New homes alone won't fix London's housing crisis, mayor warned
Published by Max Salsbury for 24dash.com in Housing and also in Development, Local Government
New homes won't fix London's housing crisis, mayor warned
A new report calls on the Mayor of London, Boris Johnson, to focus on housing policies rather than just on increasing supply.
The report, from London Assembly Green Party Member, Darren Johnson (pictured), recommends bringing in rent controls and restrictions on overseas investors instead of merely increasing the amount of new homes being built as the best way of tackling the capital's housing crisis.
Darren Johnson believes house prices need to drop by a least 40% and by as much as 65% for housing to become affordable for the average household, claiming that it would take between 14 and 30 years for incomes to catch up if the current costs remain flat.
His report also finds:
• More than half a million homes should have built in London since the GLA was set-up in 2000 in order to keep up with a growing population and rising demand, while only half as many were built.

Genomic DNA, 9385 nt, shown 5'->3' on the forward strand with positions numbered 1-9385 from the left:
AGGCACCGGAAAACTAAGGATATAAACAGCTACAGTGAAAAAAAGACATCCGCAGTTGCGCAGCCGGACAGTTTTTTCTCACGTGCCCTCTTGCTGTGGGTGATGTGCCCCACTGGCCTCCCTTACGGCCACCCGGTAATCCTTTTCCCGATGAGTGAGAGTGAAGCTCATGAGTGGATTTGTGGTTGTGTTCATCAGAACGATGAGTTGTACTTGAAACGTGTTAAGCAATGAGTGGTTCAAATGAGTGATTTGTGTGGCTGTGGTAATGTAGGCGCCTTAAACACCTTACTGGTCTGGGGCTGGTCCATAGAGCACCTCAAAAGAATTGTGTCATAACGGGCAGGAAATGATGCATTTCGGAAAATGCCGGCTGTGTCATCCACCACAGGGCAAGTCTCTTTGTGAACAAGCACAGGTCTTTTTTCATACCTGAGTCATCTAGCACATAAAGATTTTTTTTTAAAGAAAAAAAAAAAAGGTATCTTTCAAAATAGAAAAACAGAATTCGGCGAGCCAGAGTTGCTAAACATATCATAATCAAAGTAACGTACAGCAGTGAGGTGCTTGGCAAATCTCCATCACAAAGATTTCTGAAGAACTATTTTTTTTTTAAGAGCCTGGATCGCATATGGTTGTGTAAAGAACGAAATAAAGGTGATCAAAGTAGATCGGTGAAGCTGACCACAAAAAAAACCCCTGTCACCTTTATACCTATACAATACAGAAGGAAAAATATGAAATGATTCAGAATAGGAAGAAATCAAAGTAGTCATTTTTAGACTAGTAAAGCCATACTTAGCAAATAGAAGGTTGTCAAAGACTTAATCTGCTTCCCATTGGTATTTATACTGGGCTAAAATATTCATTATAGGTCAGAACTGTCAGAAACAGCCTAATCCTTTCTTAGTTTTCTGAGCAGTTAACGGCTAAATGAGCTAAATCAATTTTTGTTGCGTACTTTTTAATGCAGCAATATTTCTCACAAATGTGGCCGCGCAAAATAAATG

• The Mayor would need to find more land or build more dense suburbs to achieve that higher level of supply.
• Higher levels of supply could be incompatible with tackling climate change.
• The number of genuinely affordable social homes has reduced in the last decade, as Right to Buy sales have outnumbered the new homes being built.
• The affordable housing budget has been cut by 66%, leading to higher rents being charged on the already-insufficient number of affordable homes being built with funding from the Mayor.
• Building enough council housing for every private tenant on housing benefit could save £2.7bn a year in housing benefit bills.
Darren Johnson said: “We obviously need to build more homes to meet the needs of a growing population. But the Mayor cannot continue to pin all his hopes on private developers building more homes to meet the demands of Londoners, buy-to-let landlords, second home owners and overseas investors. The consequences of this failed approach will be many more years of rising rents, more people priced out of home ownership and a dwindling stock of genuinely affordable housing.
“The Mayor could pick from a rich list of solutions developed by academics, journalists and think tanks, putting them into his housing strategy and pushing the Government to adopt them. He should also drop his simplistic opposition to rent controls and see what we could learn from other countries in Europe such as Ireland, France and Germany.”
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